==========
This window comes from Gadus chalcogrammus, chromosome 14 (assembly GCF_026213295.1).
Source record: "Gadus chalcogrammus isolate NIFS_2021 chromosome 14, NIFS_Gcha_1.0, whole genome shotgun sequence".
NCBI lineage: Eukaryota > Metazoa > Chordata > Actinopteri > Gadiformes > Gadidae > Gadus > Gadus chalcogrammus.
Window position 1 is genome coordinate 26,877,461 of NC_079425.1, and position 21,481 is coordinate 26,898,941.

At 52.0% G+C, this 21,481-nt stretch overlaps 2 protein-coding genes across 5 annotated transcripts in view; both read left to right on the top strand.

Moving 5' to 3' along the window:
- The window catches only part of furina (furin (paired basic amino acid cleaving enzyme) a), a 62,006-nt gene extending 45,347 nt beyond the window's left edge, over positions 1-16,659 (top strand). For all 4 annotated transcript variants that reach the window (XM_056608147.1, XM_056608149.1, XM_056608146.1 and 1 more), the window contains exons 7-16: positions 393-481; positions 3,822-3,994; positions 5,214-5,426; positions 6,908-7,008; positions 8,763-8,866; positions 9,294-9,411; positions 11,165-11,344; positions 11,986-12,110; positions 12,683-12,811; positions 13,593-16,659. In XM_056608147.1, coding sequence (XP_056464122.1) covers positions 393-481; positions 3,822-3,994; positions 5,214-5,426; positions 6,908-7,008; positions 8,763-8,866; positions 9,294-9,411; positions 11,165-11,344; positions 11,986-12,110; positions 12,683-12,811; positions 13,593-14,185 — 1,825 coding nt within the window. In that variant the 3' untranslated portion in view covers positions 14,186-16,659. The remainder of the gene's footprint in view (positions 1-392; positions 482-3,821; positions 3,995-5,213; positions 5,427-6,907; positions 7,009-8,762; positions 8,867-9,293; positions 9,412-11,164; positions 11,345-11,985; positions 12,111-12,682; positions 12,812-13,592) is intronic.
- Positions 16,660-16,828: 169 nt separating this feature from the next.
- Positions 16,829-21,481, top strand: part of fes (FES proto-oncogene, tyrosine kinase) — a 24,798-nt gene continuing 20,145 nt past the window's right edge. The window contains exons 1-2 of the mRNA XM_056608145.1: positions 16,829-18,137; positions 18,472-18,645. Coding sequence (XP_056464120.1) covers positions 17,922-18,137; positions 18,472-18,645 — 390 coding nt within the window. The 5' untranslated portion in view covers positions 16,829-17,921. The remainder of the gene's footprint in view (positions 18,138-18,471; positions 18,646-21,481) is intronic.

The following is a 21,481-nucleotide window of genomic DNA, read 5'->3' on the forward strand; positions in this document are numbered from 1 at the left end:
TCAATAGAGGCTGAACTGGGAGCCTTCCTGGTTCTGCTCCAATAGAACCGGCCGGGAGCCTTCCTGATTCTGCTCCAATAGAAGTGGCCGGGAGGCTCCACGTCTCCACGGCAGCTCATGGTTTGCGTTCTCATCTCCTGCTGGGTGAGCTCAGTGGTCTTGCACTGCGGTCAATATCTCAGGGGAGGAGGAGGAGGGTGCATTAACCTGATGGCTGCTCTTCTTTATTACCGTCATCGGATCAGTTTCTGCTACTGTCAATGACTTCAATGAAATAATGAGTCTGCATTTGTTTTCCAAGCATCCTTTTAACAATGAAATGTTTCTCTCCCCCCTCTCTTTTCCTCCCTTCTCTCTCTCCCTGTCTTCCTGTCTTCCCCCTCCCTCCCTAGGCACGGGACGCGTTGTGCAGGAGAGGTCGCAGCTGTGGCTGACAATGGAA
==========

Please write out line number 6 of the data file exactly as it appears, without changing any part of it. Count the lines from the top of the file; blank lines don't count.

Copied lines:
Moving 5' to 3' along the window: